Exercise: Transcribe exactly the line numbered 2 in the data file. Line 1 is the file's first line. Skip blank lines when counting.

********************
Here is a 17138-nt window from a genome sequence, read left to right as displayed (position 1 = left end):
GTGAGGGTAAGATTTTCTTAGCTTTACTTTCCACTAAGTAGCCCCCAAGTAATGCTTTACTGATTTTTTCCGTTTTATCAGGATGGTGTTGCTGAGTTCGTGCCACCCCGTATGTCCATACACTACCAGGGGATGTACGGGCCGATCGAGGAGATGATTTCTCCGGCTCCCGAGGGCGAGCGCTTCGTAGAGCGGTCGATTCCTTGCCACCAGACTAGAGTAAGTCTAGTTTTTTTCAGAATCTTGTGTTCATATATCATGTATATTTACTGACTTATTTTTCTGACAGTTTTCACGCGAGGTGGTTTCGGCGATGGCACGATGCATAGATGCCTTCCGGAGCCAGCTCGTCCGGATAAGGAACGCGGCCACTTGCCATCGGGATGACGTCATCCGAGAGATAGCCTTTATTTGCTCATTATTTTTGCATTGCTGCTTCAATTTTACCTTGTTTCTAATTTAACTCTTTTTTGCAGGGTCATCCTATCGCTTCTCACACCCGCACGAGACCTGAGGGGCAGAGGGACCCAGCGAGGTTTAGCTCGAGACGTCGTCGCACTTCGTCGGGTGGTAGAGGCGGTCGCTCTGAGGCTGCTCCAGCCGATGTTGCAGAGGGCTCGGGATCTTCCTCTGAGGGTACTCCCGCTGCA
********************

GTGAGGGTAAGATTTTCTTAGCTTTACTTTCCACTAAGTAGCCCCCAAGTAATGCTTTACTGATTTTTTCCGTTTTATCAGGATGGTGTTGCTGAGTTCGTGCCACCCCGTATGTCCATACACTACCAGGGGATGTACGGGCCGATCGAGGAGATGATTTCTCCGGCTCCCGAGGGCGAGCGCTTCGTAGAGCGGTCGATTCCTTGCCACCAGACTAGAGTAAGTCTAGTTTTTTTCAGAATCTTGTGTTCATATATCATGTATATTTACTGACTTATTTTTCTGACAGTTTTCACGCGAGGTGGTTTCGGCGATGGCACGATGCATAGATGCCTTCCGGAGCCAGCTCGTCCGGATAAGGAACGCGGCCACTTGCCATCGGGATGACGTCATCCGAGAGATAGCCTTTATTTGCTCATTATTTTTGCATTGCTGCTTCAATTTTACCTTGTTTCTAATTTAACTCTTTTTTGCAGGGTCATCCTATCGCTTCTCACACCCGCACGAGACCTGAGGGGCAGAGGGACCCAGCGAGGTTTAGCTCGAGACGTCGTCGCACTTCGTCGGGTGGTAGAGGCGGTCGCTCTGAGGCTGCTCCAGCCGATGTTGCAGAGGGCTCGGGATCTTCCTCTGAGGGTACTCCCGCTGCA